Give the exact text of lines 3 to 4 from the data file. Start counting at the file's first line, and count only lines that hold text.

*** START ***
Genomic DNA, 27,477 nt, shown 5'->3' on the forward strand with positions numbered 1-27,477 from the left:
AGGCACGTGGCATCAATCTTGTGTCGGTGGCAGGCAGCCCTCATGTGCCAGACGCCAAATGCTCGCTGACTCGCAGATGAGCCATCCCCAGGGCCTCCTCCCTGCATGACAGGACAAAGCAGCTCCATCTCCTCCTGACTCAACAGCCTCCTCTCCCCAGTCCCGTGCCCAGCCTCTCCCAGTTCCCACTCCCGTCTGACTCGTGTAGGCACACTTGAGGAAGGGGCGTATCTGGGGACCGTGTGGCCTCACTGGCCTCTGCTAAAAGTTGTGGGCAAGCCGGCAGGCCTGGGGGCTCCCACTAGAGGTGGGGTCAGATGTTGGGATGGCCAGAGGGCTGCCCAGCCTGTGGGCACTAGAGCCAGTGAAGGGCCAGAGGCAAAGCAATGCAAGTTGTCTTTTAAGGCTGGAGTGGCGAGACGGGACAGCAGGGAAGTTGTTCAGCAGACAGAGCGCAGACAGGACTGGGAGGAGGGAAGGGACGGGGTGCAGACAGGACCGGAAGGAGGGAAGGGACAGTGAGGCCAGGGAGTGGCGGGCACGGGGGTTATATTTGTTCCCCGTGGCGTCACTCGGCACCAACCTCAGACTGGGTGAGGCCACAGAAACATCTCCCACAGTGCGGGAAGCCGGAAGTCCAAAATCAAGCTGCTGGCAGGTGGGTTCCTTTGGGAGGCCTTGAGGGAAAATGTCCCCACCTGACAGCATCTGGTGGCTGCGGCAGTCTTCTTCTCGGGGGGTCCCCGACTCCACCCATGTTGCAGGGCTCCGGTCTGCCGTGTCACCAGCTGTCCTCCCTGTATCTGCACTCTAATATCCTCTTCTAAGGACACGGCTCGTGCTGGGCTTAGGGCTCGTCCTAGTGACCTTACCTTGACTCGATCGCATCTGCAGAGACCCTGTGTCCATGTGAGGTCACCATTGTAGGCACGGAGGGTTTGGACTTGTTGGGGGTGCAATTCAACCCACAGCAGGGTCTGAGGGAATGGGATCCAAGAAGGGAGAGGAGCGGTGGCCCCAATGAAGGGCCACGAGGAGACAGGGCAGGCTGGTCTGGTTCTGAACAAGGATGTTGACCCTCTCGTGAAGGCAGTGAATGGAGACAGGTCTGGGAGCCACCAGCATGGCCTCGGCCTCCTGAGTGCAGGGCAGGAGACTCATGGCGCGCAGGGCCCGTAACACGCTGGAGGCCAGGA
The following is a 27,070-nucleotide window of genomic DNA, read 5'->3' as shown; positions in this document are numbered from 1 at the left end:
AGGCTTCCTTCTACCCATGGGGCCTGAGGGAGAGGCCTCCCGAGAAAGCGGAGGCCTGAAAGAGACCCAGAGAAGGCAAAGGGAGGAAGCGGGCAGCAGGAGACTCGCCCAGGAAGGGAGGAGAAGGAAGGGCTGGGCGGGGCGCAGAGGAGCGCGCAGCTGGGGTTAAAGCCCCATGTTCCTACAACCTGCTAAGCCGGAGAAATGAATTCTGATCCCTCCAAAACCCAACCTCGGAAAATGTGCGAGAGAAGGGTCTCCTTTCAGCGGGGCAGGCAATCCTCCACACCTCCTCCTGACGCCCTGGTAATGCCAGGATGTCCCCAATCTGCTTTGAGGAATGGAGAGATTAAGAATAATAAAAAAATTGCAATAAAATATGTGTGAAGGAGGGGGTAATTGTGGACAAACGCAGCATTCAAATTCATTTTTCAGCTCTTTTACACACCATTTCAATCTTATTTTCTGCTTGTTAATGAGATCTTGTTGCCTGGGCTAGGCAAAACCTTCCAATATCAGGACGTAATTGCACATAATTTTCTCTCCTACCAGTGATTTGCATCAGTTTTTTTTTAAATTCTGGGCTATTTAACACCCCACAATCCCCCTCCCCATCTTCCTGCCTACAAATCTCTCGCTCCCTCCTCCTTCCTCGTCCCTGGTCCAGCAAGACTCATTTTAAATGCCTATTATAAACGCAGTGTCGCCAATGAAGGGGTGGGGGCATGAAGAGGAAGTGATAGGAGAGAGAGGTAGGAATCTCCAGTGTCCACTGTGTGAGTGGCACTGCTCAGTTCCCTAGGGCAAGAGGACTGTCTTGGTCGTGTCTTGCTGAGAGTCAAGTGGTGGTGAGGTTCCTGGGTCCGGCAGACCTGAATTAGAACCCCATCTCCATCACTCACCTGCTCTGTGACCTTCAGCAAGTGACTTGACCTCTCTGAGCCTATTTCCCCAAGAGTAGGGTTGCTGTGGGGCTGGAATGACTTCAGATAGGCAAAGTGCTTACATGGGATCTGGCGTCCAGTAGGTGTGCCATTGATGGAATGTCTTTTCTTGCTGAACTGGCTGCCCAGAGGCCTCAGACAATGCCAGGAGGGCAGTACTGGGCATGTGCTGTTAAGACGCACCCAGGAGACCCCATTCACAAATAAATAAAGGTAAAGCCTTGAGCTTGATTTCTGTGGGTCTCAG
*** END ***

The following is a 27,070-nucleotide window of genomic DNA, read 5'->3' as shown; positions in this document are numbered from 1 at the left end:
AGGCTTCCTTCTACCCATGGGGCCTGAGGGAGAGGCCTCCCGAGAAAGCGGAGGCCTGAAAGAGACCCAGAGAAGGCAAAGGGAGGAAGCGGGCAGCAGGAGACTCGCCCAGGAAGGGAGGAGAAGGAAGGGCTGGGCGGGGCGCAGAGGAGCGCGCAGCTGGGGTTAAAGCCCCATGTTCCTACAACCTGCTAAGCCGGAGAAATGAATTCTGATCCCTCCAAAACCCAACCTCGGAAAATGTGCGAGAGAAGGGTCTCCTTTCAGCGGGGCAGGCAATCCTCCACACCTCCTCCTGACGCCCTGGTAATGCCAGGATGTCCCCAATCTGCTTTGAGGAATGGAGAGATTAAGAATAATAAAAAAATTGCAATAAAATATGTGTGAAGGAGGGGGTAATTGTGGACAAACGCAGCATTCAAATTCATTTTTCAGCTCTTTTACACACCATTTCAATCTTATTTTCTGCTTGTTAATGAGATCTTGTTGCCTGGGCTAGGCAAAACCTTCCAATATCAGGACGTAATTGCACATAATTTTCTCTCCTACCAGTGATTTGCATCAGTTTTTTTTTAAATTCTGGGCTATTTAACACCCCACAATCCCCCTCCCCATCTTCCTGCCTACAAATCTCTCGCTCCCTCCTCCTTCCTCGTCCCTGGTCCAGCAAGACTCATTTTAAATGCCTATTATAAACGCAGTGTCGCCAATGAAGGGGTGGGGGCATGAAGAGGAAGTGATAGGAGAGAGAGGTAGGAATCTCCAGTGTCCACTGTGTGAGTGGCACTGCTCAGTTCCCTAGGGCAAGAGGACTGTCTTGGTCGTGTCTTGCTGAGAGTCAAGTGGTGGTGAGGTTCCTGGGTCCGGCAGACCTGAATTAGAACCCCATCTCCATCACTCACCTGCTCTGTGACCTTCAGCAAGTGACTTGACCTCTCTGAGCCTATTTCCCCAAGAGTAGGGTTGCTGTGGGGCTGGAATGACTTCAGATAGGCAAAGTGCTTACATGGGATCTGGCGTCCAGTAGGTGTGCCATTGATGGAATGTCTTTTCTTGCTGAACTGGCTGCCCAGAGGCCTCAGACAATGCCAGGAGGGCAGTACTGGGCATGTGCTGTTAAGACGCACCCAGGAGACCCCATTCACAAATAAATAAAGGTAAAGCCTTGAGCTTGATTTCTGTGGGTCTCAG